The Hermanus Whale Crier
The much loved tradition of the Whale Crier started in 1991, when a visitor came into the Publicity offices of Hermanus and exclaimed that the whales he had just seen “must be the best kept secret in the Cape”. On hearing this, Jim Wepener decided that this was a waste of a great opportunity and set about planning and organising the publicity stunt that is known today as the Whale Crier of Hermanus. Jim was a long time inhabitant of Hermanus and had made his way as a hotel and tourism manager. At first he had some of his family members call in to the local radio station whenever whales were spotted until he decided to up the ante and create a new position in Hermanus as "The Whale Crier".
By August 1992 the first Whale Crier was heard, blowing on the now familiar kelp horn to alert tourists of whales nearby. Pieter Claasen, who had been an employee of the Old Harbour, was unaware of the impact he would make in the years to come. Although he was taunted for dressing like a papegaai, Jim helped Pieter to stand his ground, which resulted in Pieter gaining international recognition. Trips and interviews spread to Cape Town then to Johannesburg and finally to the UK for the Annual Town Criers Competition in Topsham. Not only was he the Guest of Honour but he also lead the procession through the streets, calling his South African greetings as he did.
When Pieter retired the title was handed over to Wilson Salakuzana from Zwelihle, Hermanus. Soon after he started it was said that he was “the most photographed South African after Mandela”. He also represented South Africa as the Only Whale Crier in the world in Manchester, UK. For 8 years Wilson imparted his vast knowledge of whales and Hermanus to the tourist crowds that flocked to the beaches and view points. He later created his very own township tours called Ubuntu Tours. Once he retired he focused on his tours and can still be found within his home town of Zwelihle.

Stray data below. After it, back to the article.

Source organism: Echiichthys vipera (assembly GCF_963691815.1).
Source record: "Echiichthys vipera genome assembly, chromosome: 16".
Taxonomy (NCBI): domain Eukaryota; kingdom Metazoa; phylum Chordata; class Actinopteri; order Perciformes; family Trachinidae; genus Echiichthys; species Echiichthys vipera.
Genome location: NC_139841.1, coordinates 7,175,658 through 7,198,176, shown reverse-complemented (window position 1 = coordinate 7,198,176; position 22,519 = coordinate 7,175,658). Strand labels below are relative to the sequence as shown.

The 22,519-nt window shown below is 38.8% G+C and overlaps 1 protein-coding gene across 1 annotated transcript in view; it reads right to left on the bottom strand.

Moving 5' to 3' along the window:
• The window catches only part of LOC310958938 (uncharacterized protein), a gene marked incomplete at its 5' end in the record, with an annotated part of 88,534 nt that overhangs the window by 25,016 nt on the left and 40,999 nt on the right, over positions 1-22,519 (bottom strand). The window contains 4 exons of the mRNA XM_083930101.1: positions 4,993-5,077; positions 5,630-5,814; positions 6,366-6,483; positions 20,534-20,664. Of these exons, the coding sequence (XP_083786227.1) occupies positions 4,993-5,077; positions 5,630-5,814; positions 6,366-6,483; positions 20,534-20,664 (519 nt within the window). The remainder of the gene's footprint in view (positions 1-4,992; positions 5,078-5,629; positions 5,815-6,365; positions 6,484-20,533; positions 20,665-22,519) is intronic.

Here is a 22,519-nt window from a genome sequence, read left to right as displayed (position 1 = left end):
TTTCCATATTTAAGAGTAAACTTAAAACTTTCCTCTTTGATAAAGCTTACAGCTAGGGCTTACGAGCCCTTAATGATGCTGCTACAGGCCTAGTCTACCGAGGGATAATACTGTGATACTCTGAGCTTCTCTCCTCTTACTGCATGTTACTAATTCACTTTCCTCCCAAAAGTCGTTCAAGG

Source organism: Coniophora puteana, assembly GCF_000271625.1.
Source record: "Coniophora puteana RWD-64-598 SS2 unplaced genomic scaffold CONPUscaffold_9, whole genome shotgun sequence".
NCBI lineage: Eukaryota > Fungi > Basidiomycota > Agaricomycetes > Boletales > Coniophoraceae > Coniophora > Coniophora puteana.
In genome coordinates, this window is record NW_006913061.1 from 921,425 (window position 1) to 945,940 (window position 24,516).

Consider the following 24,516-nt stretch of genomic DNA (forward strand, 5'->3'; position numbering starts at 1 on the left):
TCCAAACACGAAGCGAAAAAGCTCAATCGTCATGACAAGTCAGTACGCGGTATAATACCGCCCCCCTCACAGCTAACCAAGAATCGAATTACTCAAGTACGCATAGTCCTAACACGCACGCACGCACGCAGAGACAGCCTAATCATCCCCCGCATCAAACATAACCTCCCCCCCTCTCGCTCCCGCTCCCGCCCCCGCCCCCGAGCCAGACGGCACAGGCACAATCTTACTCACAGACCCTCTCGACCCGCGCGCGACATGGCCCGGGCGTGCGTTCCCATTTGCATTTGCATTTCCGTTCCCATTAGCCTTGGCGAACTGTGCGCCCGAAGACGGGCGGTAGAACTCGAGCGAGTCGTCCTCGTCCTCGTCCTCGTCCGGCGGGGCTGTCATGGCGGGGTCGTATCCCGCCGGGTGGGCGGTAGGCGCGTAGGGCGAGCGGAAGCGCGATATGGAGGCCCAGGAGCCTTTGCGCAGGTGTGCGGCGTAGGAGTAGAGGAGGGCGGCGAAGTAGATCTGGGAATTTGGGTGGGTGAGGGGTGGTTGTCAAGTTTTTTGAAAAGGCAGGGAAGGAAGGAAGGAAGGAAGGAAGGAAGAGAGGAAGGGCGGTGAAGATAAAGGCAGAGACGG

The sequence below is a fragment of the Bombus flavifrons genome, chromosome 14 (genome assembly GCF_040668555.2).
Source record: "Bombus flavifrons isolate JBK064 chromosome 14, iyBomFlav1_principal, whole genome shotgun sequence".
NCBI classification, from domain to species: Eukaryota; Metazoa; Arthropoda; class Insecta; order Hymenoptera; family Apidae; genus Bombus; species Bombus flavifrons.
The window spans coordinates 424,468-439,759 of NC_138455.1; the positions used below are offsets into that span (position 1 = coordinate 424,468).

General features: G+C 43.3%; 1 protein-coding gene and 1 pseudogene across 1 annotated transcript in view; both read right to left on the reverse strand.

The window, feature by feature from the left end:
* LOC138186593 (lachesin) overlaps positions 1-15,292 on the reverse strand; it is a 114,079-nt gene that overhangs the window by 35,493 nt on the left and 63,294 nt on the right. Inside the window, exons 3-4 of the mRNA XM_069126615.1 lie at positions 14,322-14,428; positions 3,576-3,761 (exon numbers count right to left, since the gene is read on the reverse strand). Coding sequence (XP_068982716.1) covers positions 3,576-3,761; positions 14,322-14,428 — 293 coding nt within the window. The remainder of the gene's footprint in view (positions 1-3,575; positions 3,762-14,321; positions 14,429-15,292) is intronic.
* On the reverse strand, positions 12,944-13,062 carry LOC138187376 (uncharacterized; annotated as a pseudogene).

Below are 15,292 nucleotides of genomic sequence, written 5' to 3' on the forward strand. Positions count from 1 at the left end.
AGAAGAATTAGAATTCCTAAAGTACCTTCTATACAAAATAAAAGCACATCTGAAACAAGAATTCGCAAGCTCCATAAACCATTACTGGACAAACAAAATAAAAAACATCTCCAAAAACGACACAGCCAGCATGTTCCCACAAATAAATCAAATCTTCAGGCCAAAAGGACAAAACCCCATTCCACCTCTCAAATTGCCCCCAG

Godleck Baleni followed in Wilson's footsteps, giving the position his own personal flair. His easy-going attitude and wide smile made him a pleasant Whale Crier. Sadly, his stint as the Whale Crier was a short one when the pressures of the position became too much to bear and he chose to resign.
During Godleck's short stint as The Whale Crier, Pasika Noboba was looking to charge his career. As soon as he started in September 2008, it was clear that he was made to be the World's only Whale Crierᵀᴹ. His great dedication and tremendous knowledge of whales and Hermanus that always had his audience enraptured.
When Godleck decided to retire in 2011, he left the position open for whale enthusiast Eric Davalah. Whilst working as a parking attendant at the neighbouring lot, he had started to take note of the Whale Crier and his actions, causing Eric to make it a hobby of his to learn about the whales. When he applied for the newly vacated position he had less than two months before the season started. When asked about his first season he described it as difficult and strenuous but also one of the best experiences of his life.
After a short period he changed the calling system from the “morse code” method of his predecessors by choosing to rather make one long call when whales were spotted. Although this was not the norm, tourists and inhabitants alike began to know where he was and where to view the whales. His calls can also be heard during tours, during which the group will visit several of the more well known areas for whale watching as well as be shown and told about the history of Hermanus.
Out of season Eric can be found at either the Information Kiosk at the Village Square or at the Tourism Bureau in High Street. He says that although this may only be his third season, he has never been happier. He hopes to prolong his position for as long as he can.